Princeton Council members expressed anger and frustration at their regular meeting Monday night after being presented with a 200-signature petition urging a compromise in their ongoing affordable housing litigation. In front of a packed town hall, several Council members publicly blamed the Cherry Hill, NJ-based housing advocacy group ‘Fair Share Housing Center‘ for the lack of progress in agreeing a figure for how much affordable housing Princeton should build. But Fair Share hit back on Twitter, accusing the Council members of presenting ‘alternative facts‘, and offering a fully-public negotiation session.
Princeton’s affordable housing litigation relates to the failure of the state ‘Council on Affordable Housing‘ to develop quotas for affordable housing for each NJ town. After years of failure, the responsibility to set affordable housing numbers passed to local judges. Fair Share Housing Center has aimed to work with every New Jersey town to set a ‘fair share’ of state affordable housing needs for each municipality. Almost 100 towns have already agreed settlements, including the Mercer County communities of Robbinsville, Ewing, and Hamilton Township. But Princeton has chosen to continue the court action instead of settling, hiring lawyers who recently failed in a case before the NJ Supreme Court to eliminate affordable housing requirements from 1999-2015.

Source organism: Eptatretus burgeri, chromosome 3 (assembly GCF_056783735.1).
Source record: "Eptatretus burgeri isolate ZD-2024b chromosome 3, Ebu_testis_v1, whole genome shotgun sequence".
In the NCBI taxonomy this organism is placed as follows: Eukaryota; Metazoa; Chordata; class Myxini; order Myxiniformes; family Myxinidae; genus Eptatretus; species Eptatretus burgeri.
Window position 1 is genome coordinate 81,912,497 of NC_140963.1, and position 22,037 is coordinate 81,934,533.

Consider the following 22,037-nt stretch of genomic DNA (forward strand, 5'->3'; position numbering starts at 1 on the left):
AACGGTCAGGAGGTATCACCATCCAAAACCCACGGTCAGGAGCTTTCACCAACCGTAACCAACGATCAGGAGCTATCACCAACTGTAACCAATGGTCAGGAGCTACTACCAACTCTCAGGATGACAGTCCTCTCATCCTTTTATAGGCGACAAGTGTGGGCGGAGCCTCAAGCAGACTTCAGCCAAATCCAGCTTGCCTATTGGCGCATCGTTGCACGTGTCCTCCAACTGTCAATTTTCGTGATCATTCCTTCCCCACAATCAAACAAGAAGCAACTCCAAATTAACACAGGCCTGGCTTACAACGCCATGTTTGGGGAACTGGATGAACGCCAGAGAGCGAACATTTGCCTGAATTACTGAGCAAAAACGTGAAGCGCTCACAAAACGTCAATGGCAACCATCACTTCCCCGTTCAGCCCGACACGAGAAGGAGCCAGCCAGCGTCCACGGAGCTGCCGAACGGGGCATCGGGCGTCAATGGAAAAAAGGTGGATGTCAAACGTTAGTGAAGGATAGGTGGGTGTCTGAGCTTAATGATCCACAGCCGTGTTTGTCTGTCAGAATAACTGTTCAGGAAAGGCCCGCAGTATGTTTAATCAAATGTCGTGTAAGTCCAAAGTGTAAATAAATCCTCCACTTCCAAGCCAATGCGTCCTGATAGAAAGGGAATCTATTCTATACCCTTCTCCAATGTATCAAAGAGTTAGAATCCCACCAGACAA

At the Council meeting on Monday night, Council President Jenny Crumiller said that people have been putting pressure on Council members to agree a settlement, but that maybe they should put pressure on ‘the other side’ as well (i.e. Fair Share Housing Center). Senior Council member Bernie Miller said that people had been calling him up urging a settlement, but that it took two sides to settle, and the other side were not being ‘reasonable’. Council Member Jo Butler suggested that there was ‘misinformation’ being spread about the case, and Mayor Liz Lempert promised an ‘FAQ’ (Frequently Asked Questions) to support the Governing Body’s version of events.
But Fair Share Housing Center disputed the Princeton Council members’ statements, describing the idea that they were not open to a settlement as ‘alternative facts’. They further offered to make the negotiations for a settlement fully open, so that everybody could see their position. At the time of writing, there is no indication if anybody from Princeton Council will accept this offer. The trial at Mercer Superior Court continues, with no outcome expected before February at the earliest.